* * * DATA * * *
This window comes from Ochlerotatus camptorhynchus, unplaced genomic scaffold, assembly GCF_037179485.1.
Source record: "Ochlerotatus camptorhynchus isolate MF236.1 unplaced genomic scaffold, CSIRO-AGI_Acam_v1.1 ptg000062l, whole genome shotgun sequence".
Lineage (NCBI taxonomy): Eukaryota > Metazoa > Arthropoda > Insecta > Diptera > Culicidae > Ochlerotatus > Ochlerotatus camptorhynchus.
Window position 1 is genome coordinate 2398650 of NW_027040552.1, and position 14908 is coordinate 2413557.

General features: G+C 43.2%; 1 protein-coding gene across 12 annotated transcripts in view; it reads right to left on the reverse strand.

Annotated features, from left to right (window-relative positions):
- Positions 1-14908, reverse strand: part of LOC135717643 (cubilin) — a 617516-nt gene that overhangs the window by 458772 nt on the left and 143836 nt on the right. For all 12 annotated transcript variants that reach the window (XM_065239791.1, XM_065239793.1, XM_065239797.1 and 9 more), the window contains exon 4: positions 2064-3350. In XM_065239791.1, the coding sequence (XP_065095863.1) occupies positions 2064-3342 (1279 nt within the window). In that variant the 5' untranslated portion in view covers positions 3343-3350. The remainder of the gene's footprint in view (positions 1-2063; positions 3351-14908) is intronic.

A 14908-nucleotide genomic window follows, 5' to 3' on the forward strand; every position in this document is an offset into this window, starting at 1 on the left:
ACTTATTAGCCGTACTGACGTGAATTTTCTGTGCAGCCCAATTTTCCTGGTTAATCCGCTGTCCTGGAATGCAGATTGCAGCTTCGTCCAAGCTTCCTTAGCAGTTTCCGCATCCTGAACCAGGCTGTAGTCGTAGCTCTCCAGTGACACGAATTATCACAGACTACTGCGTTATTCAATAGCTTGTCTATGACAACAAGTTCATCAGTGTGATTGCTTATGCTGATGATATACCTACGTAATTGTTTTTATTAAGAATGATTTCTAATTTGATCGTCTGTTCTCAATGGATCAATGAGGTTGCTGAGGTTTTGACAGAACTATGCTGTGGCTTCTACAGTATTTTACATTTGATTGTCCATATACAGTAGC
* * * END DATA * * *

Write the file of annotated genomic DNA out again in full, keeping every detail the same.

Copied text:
This window comes from Ochlerotatus camptorhynchus, unplaced genomic scaffold, assembly GCF_037179485.1.
Source record: "Ochlerotatus camptorhynchus isolate MF236.1 unplaced genomic scaffold, CSIRO-AGI_Acam_v1.1 ptg000062l, whole genome shotgun sequence".
Lineage (NCBI taxonomy): Eukaryota > Metazoa > Arthropoda > Insecta > Diptera > Culicidae > Ochlerotatus > Ochlerotatus camptorhynchus.
Window position 1 is genome coordinate 2398650 of NW_027040552.1, and position 14908 is coordinate 2413557.

General features: G+C 43.2%; 1 protein-coding gene across 12 annotated transcripts in view; it reads right to left on the reverse strand.

Annotated features, from left to right (window-relative positions):
- Positions 1-14908, reverse strand: part of LOC135717643 (cubilin) — a 617516-nt gene that overhangs the window by 458772 nt on the left and 143836 nt on the right. For all 12 annotated transcript variants that reach the window (XM_065239791.1, XM_065239793.1, XM_065239797.1 and 9 more), the window contains exon 4: positions 2064-3350. In XM_065239791.1, the coding sequence (XP_065095863.1) occupies positions 2064-3342 (1279 nt within the window). In that variant the 5' untranslated portion in view covers positions 3343-3350. The remainder of the gene's footprint in view (positions 1-2063; positions 3351-14908) is intronic.

A 14908-nucleotide genomic window follows, 5' to 3' on the forward strand; every position in this document is an offset into this window, starting at 1 on the left:
ACTTATTAGCCGTACTGACGTGAATTTTCTGTGCAGCCCAATTTTCCTGGTTAATCCGCTGTCCTGGAATGCAGATTGCAGCTTCGTCCAAGCTTCCTTAGCAGTTTCCGCATCCTGAACCAGGCTGTAGTCGTAGCTCTCCAGTGACACGAATTATCACAGACTACTGCGTTATTCAATAGCTTGTCTATGACAACAAGTTCATCAGTGTGATTGCTTATGCTGATGATATACCTACGTAATTGTTTTTATTAAGAATGATTTCTAATTTGATCGTCTGTTCTCAATGGATCAATGAGGTTGCTGAGGTTTTGACAGAACTATGCTGTGGCTTCTACAGTATTTTACATTTGATTGTCCATATACAGTAGC